State Supreme Court Rules Insurance Companies Cannot Depreciate Labor Costs In Insurance Payments For Property Damage

Monday, April 15, 2019

Tennessee Supreme Court addressed a certified question from the United States District Court for the Middle District of Tennessee regarding whether an insurance company can depreciate the cost of labor when calculating actual cash value payments for property damage claims. 

The homeowners in this case had home insurance policies with Auto-Owners (Mutual) Insurance Company and suffered damage to their properties.  Under both of the policies presented in the lawsuit, the insurance company calculated the actual cash value of the damaged property by first calculating the replacement cost of the damaged property and then adjusting that number by depreciating both labor and material costs.  The homeowners filed suit and argued that the insurance company’s practice of depreciating labor costs was a breach of their contracts.  The insurance company countered that labor costs are depreciable under the terms of the policies.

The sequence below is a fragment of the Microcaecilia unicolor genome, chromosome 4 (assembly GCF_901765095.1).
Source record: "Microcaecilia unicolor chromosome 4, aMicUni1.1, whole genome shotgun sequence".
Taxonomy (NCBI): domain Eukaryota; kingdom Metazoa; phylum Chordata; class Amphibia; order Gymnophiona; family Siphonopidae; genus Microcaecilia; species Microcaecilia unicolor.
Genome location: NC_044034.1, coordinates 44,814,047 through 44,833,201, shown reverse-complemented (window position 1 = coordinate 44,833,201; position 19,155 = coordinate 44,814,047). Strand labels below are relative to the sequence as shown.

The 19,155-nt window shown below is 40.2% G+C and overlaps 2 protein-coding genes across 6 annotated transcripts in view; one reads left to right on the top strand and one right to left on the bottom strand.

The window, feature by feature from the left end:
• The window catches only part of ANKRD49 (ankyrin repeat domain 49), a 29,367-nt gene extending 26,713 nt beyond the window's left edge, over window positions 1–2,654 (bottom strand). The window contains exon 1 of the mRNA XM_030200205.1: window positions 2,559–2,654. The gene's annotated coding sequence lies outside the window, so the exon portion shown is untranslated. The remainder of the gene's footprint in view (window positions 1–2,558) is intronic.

The Supreme Court determined that the language of the policies was ambiguous, that is, susceptible to two or more reasonable interpretations, regarding whether labor costs could be depreciated.  Under Tennessee law, when an insurance policy is ambiguous, the policy is construed against the insurance company as the author of the policy.  Consequently, the ambiguous policy language in this case had to be interpreted in favor of the homeowners, meaning that labor costs could not be depreciated when calculating actual cash value.

To read the unanimous opinion in Lammert, et al. v. Auto-Owners (Mutual) Insurance Company, authored by Justice Roger A. Page, go to the opinions section of TNCourts.gov.



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